Six months after the rage virus was inflicted on the population of Great Britain, the US Army helps to secure a small area of London for the survivors to repopulate and start again. But not everything goes to plan.
Following an ever-growing epidemic of zombies that have risen from the dead, two Philadelphia S.W.A.T. team members, a traffic reporter, and his television executive girlfriend seek refuge in a secluded shopping mall.
A man decides to turn his moribund life around by winning back his ex-girlfriend, reconciling his relationship with his mother, and dealing with an entire community that has returned from the dead to eat the living.
A shy student trying to reach his family in Ohio, a gun-toting tough guy trying to find the last Twinkie, and a pair of sisters trying to get to an amusement park join forces to travel across a zombie-filled America.
Ana, a young beautiful nurse finishes her day-shift at the hospital to return home to her beloved husband, they make love and sleep together. The next day, after her husband is killed by her neighbor next door, he suddenly comes back to life. She discovers the chaos happening in her neighborhood and escapes from her home. Soon after coming to her senses in the woods, she encounters a cop and other survivors, they decide to find safety in a mall. Soon more survivors come, and they learn that if they want to stay alive, they should stick together as the world is overrun by an army of undead. Can they survive the horror in this horrific global chaos? When there is no more room in hell, the dead will walk the earth Written by
When Luis jumps onto the windshield in Ana's car in the beginning of the movie, he spits up a bit of bloody saliva. When he goes to punch the windshield in, the spit disappears but reappears precisely where he punched the glass in, even though there is a few inches separation between the two spots. Later in the sequence, the bloody spot disappears again. See more »
I want you to see this.
[shows how the chainsaw goes through the truck walls]
When those things are on the side of the bus, this'll get them off. Cool, huh?
Wow. That might be the most romantic thing anyone's ever shown me.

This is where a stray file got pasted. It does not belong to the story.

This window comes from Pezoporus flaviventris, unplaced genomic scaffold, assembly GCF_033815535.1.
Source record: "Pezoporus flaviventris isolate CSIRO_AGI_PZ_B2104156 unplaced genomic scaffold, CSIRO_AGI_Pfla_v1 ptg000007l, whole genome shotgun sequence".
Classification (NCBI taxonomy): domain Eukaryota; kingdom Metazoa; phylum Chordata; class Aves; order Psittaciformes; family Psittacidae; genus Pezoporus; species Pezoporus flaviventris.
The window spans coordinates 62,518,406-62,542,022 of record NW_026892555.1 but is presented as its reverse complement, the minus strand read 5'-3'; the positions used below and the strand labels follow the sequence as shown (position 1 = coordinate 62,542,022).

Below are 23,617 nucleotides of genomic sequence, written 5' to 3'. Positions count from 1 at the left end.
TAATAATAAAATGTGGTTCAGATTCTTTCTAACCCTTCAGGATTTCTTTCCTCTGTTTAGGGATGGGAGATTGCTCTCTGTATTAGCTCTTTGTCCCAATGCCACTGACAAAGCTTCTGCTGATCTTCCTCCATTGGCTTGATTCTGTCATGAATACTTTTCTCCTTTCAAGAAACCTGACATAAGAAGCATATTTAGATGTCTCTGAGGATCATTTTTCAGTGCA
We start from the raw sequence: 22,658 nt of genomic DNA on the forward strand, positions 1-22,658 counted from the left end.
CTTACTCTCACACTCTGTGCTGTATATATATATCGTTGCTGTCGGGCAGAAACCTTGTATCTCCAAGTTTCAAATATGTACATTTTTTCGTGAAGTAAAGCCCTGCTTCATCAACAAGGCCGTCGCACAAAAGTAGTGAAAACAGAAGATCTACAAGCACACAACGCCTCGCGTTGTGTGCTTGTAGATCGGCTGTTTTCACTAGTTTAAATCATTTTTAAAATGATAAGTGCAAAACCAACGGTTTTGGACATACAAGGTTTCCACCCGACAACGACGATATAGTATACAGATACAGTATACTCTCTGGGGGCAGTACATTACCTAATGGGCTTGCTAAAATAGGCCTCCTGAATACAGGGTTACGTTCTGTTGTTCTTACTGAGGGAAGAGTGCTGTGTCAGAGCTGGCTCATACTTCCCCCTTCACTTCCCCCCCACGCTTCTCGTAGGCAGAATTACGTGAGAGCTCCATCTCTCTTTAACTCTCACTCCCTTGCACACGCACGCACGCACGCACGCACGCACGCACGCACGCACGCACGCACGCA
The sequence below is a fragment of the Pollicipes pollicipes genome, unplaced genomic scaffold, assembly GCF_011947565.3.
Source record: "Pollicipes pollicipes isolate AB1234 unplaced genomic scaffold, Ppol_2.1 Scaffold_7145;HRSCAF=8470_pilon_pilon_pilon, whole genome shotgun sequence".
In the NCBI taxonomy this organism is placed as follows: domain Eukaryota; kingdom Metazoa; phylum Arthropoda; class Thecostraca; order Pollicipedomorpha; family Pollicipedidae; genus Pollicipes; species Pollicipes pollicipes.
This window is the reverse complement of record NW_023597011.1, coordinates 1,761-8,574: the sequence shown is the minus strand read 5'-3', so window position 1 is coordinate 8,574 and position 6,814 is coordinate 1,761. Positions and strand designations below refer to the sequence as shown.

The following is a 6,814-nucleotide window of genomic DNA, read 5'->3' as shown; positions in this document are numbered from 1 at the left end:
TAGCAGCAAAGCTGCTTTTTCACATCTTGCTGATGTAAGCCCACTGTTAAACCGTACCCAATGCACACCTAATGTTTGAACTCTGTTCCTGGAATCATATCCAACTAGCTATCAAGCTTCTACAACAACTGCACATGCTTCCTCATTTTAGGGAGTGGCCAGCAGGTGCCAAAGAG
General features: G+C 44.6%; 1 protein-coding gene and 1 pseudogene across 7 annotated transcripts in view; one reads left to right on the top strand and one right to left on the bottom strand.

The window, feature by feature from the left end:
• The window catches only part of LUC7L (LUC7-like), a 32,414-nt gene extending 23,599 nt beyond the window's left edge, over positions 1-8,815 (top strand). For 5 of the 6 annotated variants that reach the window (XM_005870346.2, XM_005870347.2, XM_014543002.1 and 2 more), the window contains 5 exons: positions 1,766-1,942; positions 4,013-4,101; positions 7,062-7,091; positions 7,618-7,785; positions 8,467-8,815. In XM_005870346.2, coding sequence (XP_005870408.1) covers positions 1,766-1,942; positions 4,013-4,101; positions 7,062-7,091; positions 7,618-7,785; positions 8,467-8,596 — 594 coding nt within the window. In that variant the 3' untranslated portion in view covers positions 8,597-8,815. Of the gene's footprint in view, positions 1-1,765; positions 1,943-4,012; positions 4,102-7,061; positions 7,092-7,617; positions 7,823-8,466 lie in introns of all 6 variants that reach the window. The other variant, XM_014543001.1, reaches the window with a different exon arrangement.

I'm trying here.
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On the end of the credits for "The Special Newsbulletin" on the dvd you can read the following line: "...Any similarity to actual person, living, dead or undead, is purely coincidental." See more »
"Dawn of the Dead" is a remake of the George Romero film from 1978, which was itself a sequel to his 1968 classic, "Night of the Living Dead." This new version, written by James Gunn and directed by Zack Snyder, follows the original storyline fairly closely, centering on a group of people who are holed up in a local shopping mall while flesh-eating zombies wreak havoc on the world outside.
The original, in addition to being a horror film, was also a playful little satire on the consumerism in modern society. This version shucks this dimension entirely in favor of a straight-ahead horror approach. It may seem impossible for someone to actually "dumb down" a horror film, but Gunn and Snyder have managed to do that here. For this reason, the most famous and imaginative images from the first film - that of the undead wandering through the mall, vacantly interacting with the clothing and other paraphernalia contained therein, just as they did in their previous lives - are nowhere to be found in this edition. The other major difference between this and the original is that the zombies themselves are no longer restricted to a lumbering pace but can actually outrun the people they are pursuing. Although, theoretically, this should increase their terror potential, it actually winds up diminishing it somewhat because it robs them of that otherworldly creepiness that made them so scary in the earlier movie.
Nevertheless, this remake turns out to be a fairly effective cannibal zombie movie even if it doesn't rise to the level of the original. There's a nice apocalyptic feel to much of the earlier portions of the film, and the screenplay allows for a reasonable bit of character development within the rather limited framework of the genre. There's even a very subtle homage to the great "Carnival of Souls," the far more gentle precursor to all these over-the-top zombie pictures, when a character describes himself as a church organist who sees his "calling" as "just a job." Although the film isn't really all that scary, "Dawn of the Dead" provides just enough tension and chills to make it worth seeing for any true horror film aficionado.
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